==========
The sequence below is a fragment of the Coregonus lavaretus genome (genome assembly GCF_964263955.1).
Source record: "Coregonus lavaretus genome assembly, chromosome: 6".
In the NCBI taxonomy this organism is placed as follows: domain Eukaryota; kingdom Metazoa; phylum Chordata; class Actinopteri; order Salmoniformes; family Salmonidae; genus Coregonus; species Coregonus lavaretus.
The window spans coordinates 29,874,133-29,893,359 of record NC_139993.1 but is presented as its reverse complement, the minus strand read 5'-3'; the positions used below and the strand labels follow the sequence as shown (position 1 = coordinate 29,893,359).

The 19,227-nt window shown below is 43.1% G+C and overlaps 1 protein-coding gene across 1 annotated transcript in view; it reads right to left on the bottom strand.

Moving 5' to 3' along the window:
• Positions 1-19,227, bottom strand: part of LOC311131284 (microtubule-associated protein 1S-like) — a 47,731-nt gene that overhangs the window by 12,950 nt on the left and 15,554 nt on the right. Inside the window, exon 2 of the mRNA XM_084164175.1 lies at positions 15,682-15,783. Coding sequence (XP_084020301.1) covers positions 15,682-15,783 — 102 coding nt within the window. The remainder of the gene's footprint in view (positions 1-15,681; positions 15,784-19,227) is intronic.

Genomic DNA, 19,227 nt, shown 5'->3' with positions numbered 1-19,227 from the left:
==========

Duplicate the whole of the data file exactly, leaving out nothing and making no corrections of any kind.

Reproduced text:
The sequence below is a fragment of the Coregonus lavaretus genome (genome assembly GCF_964263955.1).
Source record: "Coregonus lavaretus genome assembly, chromosome: 6".
In the NCBI taxonomy this organism is placed as follows: domain Eukaryota; kingdom Metazoa; phylum Chordata; class Actinopteri; order Salmoniformes; family Salmonidae; genus Coregonus; species Coregonus lavaretus.
The window spans coordinates 29,874,133-29,893,359 of record NC_139993.1 but is presented as its reverse complement, the minus strand read 5'-3'; the positions used below and the strand labels follow the sequence as shown (position 1 = coordinate 29,893,359).

The 19,227-nt window shown below is 43.1% G+C and overlaps 1 protein-coding gene across 1 annotated transcript in view; it reads right to left on the bottom strand.

Moving 5' to 3' along the window:
• Positions 1-19,227, bottom strand: part of LOC311131284 (microtubule-associated protein 1S-like) — a 47,731-nt gene that overhangs the window by 12,950 nt on the left and 15,554 nt on the right. Inside the window, exon 2 of the mRNA XM_084164175.1 lies at positions 15,682-15,783. Coding sequence (XP_084020301.1) covers positions 15,682-15,783 — 102 coding nt within the window. The remainder of the gene's footprint in view (positions 1-15,681; positions 15,784-19,227) is intronic.

Genomic DNA, 19,227 nt, shown 5'->3' with positions numbered 1-19,227 from the left: